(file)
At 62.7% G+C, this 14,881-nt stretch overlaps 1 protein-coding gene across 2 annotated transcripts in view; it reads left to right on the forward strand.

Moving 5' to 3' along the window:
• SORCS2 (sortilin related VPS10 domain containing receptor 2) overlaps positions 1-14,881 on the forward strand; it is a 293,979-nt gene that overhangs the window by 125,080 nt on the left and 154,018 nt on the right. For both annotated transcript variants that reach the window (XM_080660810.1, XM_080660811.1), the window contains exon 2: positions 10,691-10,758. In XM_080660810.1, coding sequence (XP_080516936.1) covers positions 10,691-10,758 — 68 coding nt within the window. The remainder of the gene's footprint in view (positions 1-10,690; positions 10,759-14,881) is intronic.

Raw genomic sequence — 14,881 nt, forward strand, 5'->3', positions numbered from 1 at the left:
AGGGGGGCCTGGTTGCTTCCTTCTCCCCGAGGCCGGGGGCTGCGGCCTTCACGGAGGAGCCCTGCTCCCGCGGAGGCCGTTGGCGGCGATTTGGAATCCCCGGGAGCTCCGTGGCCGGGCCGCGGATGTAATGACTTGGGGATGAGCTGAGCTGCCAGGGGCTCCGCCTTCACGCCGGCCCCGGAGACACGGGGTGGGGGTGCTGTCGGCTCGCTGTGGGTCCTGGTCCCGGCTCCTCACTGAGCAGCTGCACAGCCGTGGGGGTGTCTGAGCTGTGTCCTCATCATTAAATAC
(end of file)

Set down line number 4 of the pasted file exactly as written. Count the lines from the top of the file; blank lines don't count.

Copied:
Raw genomic sequence — 14,881 nt, forward strand, 5'->3', positions numbered from 1 at the left: